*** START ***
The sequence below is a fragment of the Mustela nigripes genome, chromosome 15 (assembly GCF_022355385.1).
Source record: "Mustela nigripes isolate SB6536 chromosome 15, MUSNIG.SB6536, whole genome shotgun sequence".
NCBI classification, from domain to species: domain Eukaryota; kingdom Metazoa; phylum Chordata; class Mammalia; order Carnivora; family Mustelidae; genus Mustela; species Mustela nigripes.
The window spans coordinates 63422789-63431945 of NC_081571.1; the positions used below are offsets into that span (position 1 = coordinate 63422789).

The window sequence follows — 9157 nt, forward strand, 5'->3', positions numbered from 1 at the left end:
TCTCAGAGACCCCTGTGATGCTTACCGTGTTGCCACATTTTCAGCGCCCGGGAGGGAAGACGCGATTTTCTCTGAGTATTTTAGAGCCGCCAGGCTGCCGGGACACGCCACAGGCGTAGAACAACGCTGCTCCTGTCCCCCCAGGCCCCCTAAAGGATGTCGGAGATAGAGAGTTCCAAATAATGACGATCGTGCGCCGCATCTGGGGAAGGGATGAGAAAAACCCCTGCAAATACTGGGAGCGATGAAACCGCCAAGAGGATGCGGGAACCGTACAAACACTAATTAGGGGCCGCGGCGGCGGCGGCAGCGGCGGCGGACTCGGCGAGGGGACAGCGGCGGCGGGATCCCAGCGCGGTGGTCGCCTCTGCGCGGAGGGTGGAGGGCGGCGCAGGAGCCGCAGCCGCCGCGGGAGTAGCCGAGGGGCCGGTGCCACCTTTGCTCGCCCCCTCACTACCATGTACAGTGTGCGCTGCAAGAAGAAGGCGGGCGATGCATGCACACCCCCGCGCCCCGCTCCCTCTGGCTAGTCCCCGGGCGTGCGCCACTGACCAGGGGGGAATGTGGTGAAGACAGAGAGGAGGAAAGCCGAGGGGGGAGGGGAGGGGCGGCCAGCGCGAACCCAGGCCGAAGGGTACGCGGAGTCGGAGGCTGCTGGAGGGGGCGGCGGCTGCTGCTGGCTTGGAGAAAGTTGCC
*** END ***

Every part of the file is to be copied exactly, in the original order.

The sequence below is a fragment of the Mustela nigripes genome, chromosome 15 (assembly GCF_022355385.1).
Source record: "Mustela nigripes isolate SB6536 chromosome 15, MUSNIG.SB6536, whole genome shotgun sequence".
NCBI classification, from domain to species: domain Eukaryota; kingdom Metazoa; phylum Chordata; class Mammalia; order Carnivora; family Mustelidae; genus Mustela; species Mustela nigripes.
The window spans coordinates 63422789-63431945 of NC_081571.1; the positions used below are offsets into that span (position 1 = coordinate 63422789).

The window sequence follows — 9157 nt, forward strand, 5'->3', positions numbered from 1 at the left end:
TCTCAGAGACCCCTGTGATGCTTACCGTGTTGCCACATTTTCAGCGCCCGGGAGGGAAGACGCGATTTTCTCTGAGTATTTTAGAGCCGCCAGGCTGCCGGGACACGCCACAGGCGTAGAACAACGCTGCTCCTGTCCCCCCAGGCCCCCTAAAGGATGTCGGAGATAGAGAGTTCCAAATAATGACGATCGTGCGCCGCATCTGGGGAAGGGATGAGAAAAACCCCTGCAAATACTGGGAGCGATGAAACCGCCAAGAGGATGCGGGAACCGTACAAACACTAATTAGGGGCCGCGGCGGCGGCGGCAGCGGCGGCGGACTCGGCGAGGGGACAGCGGCGGCGGGATCCCAGCGCGGTGGTCGCCTCTGCGCGGAGGGTGGAGGGCGGCGCAGGAGCCGCAGCCGCCGCGGGAGTAGCCGAGGGGCCGGTGCCACCTTTGCTCGCCCCCTCACTACCATGTACAGTGTGCGCTGCAAGAAGAAGGCGGGCGATGCATGCACACCCCCGCGCCCCGCTCCCTCTGGCTAGTCCCCGGGCGTGCGCCACTGACCAGGGGGGAATGTGGTGAAGACAGAGAGGAGGAAAGCCGAGGGGGGAGGGGAGGGGCGGCCAGCGCGAACCCAGGCCGAAGGGTACGCGGAGTCGGAGGCTGCTGGAGGGGGCGGCGGCTGCTGCTGGCTTGGAGAAAGTTGCC